Thursday, December 18, 2014

Tea Types: The Healing Touch

Cool Tea Pic: Wagh Bakri
The antioxidants in green tea help us inside-out. We tend to glow more and get rid of dark circles around the eye. We even feel more relaxed on the outside while the cholesterol levels, cardiac systems and the organs are all getting a touch of healing on the inside! Green tea can be combined with other healthy beverages or food to add a twist in the flavor and also treat common illnesses naturally.

Know Tea Types

Genmaicha is Japan’s famous combination of green tea and toasted or roasted brown rice. ‘Genmai’ means roasted brown rice. It is commonly referred to as ‘popcorn tea’ because of the quantity of puffed rice it contains. There is no corn in it at all.

Processing and serving
The flavor of the Genmaicha tea depends on the ratio of the green tea and brown rice. For better aroma the brown rice content is higher. About a tablespoon of brown rice is roasted dry making sure each grain gets roasted. It is then kept aside to cool. The tea is carefully infused with hot almost-boiling water for just 30 seconds. About 5g of tea leaves is put in about 1/10th of a liter of hot water. Then it is poured into a cup through a tea strainer that already has freshly roasted brown rice in it. The strainer is kept in the cup for about 2 minutes to make a strong Genmaicha.


Genmaicha has calming properties due to which it is recommended to have a cup when you return home after a hectic day or an hour before going to bed to help with sleeping disorders. It is also recommended after a heavy meal because it helps in quick digestion. It is also rich in vitamin B1 and has a very low caffeine content.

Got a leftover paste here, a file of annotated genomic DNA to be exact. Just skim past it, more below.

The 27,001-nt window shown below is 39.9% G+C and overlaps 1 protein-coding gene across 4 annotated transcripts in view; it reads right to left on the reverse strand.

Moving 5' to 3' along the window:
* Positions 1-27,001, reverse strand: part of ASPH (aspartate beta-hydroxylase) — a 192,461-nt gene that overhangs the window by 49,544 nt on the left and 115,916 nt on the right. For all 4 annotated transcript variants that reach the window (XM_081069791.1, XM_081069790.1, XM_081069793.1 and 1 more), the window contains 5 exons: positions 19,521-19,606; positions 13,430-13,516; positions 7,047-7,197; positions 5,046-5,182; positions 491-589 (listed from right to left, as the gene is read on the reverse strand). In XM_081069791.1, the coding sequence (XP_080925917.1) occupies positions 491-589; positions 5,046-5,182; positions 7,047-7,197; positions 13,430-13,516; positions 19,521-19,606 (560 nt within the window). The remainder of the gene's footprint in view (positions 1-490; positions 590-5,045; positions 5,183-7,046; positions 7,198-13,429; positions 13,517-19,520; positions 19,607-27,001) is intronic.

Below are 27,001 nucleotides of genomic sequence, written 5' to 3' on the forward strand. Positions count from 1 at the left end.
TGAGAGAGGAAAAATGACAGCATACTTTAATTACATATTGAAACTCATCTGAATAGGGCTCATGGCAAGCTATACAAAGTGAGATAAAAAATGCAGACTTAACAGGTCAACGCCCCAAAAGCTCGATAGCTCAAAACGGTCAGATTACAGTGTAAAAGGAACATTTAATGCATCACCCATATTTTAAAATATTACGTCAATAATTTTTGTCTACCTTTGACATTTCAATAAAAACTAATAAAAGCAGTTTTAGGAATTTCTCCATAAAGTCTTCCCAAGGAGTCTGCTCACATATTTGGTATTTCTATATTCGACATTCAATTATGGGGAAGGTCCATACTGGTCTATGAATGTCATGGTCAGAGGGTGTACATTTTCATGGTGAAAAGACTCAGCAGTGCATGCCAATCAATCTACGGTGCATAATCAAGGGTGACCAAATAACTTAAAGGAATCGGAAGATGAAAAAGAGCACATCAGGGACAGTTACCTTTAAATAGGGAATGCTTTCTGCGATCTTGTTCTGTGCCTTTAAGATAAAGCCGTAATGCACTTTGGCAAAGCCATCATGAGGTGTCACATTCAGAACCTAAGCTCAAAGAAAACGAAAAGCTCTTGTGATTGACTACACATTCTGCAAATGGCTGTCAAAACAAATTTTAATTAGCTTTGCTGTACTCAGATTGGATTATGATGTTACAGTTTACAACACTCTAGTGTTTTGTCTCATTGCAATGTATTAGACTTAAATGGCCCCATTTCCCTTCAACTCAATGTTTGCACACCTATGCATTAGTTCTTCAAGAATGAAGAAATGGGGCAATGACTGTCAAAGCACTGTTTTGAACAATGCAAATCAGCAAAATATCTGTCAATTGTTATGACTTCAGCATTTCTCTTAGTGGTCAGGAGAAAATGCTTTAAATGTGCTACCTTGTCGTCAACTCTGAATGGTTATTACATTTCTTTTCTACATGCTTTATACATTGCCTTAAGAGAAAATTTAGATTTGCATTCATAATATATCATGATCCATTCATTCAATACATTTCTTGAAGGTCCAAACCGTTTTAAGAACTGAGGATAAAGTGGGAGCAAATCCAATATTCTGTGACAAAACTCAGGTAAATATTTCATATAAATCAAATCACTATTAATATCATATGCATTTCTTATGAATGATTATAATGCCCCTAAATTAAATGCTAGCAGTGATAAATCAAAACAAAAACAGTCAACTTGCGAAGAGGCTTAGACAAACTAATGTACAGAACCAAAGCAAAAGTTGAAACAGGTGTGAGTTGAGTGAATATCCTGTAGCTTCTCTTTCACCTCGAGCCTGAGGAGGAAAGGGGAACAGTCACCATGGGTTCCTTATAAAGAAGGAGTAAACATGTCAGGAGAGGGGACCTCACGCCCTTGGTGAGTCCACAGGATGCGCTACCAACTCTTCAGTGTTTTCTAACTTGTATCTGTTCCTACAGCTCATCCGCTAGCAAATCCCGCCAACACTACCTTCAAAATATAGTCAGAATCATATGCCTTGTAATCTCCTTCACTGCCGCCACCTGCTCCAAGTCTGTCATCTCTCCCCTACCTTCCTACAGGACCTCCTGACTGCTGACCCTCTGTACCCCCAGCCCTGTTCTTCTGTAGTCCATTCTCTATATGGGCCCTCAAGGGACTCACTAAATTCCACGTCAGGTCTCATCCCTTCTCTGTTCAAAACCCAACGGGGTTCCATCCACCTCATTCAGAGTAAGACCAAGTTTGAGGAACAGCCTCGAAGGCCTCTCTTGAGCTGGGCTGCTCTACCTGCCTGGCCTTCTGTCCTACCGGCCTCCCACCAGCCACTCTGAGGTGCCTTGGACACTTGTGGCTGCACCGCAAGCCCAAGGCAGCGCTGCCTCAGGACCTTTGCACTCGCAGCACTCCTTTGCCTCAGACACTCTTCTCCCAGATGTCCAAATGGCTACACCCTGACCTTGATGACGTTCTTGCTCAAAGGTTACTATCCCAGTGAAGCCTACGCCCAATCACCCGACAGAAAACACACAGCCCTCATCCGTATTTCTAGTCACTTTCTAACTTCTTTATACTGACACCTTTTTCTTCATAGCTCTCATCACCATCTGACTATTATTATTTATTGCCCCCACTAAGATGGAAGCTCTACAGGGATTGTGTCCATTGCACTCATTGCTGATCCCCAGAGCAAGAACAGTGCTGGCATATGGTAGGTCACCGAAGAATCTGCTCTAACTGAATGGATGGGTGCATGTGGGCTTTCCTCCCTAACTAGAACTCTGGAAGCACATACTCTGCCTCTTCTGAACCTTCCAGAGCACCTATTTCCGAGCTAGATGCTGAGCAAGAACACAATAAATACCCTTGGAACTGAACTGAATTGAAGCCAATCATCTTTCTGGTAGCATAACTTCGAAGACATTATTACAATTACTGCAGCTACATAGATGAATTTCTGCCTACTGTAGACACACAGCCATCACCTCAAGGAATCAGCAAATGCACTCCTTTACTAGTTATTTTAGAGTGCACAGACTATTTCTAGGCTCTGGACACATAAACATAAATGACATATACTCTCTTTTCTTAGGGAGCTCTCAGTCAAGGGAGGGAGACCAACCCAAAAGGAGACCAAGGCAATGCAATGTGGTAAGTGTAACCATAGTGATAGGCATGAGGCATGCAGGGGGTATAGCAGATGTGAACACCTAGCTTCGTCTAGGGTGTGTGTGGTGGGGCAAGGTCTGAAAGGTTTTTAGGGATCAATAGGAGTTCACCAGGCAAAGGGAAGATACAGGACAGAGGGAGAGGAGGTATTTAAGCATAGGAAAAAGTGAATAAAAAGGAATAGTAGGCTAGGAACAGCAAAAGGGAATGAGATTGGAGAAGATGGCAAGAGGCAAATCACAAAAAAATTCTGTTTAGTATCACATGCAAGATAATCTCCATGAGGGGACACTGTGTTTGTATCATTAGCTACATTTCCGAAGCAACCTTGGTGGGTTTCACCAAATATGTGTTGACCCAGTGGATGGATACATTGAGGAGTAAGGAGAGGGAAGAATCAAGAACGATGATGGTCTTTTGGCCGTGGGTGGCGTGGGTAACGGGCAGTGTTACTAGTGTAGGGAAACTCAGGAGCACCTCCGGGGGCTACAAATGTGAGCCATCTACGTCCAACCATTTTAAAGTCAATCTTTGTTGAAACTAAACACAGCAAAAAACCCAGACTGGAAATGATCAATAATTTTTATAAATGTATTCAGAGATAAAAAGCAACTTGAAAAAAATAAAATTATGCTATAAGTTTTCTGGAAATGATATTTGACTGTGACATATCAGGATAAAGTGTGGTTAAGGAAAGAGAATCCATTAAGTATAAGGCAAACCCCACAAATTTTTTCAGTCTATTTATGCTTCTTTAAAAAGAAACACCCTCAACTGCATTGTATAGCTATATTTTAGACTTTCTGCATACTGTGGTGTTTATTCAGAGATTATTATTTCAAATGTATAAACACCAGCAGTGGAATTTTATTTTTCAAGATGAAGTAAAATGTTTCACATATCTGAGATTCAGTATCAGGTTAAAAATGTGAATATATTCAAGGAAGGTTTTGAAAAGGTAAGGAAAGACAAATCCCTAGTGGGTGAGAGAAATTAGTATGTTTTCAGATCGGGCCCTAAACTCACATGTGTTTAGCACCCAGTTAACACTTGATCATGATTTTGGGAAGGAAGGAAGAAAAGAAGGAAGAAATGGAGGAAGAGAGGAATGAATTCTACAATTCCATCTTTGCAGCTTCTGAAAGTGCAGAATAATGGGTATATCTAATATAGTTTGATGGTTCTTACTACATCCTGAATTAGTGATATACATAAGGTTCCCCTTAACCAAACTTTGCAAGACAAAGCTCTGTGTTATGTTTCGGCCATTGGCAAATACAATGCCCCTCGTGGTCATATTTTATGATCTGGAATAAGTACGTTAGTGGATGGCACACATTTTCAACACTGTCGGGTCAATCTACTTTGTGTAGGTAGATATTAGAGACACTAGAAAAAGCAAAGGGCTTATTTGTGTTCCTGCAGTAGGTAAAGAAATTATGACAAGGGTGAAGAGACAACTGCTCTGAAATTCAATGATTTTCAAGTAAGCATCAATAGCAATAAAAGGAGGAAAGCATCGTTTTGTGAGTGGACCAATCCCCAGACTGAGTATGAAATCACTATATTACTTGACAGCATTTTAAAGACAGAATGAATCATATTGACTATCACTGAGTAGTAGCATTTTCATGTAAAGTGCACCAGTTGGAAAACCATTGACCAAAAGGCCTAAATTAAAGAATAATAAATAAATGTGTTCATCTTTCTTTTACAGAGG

Jasmine Tea

The flowers of jasmine that is usually planted to add to the beauty of the garden can be put in green tea to get a sweet aroma. It is also said to double the anti-carcinogenic properties of regular green tea.

Processing and serving

The buds are plucked early in the morning and stored in a cool place. They start blooming in the evening. The flowers are the green tea are made to ‘mate’ for four hours. Longer the ‘mating’ time better the grade of the tea. By the time the tea is served the flowers are dry and devoid of the moisture and aroma but they are allowed to sit in the cup anyway to add to the aesthetic appeal.

Kukicha Tea

This is also called twig tea because it’s made from twigs and stalks. It is made by adding the stalks and stems of Camellia and has a creamy, nutty flavor.

Processing and serving

The stalks and stems of Camellia are steeped in water at 75 degree C for two minutes and the green tea powder is added to it and steeped for another 45 seconds or so. One or two stalks are left in the cup to add to the beauty.

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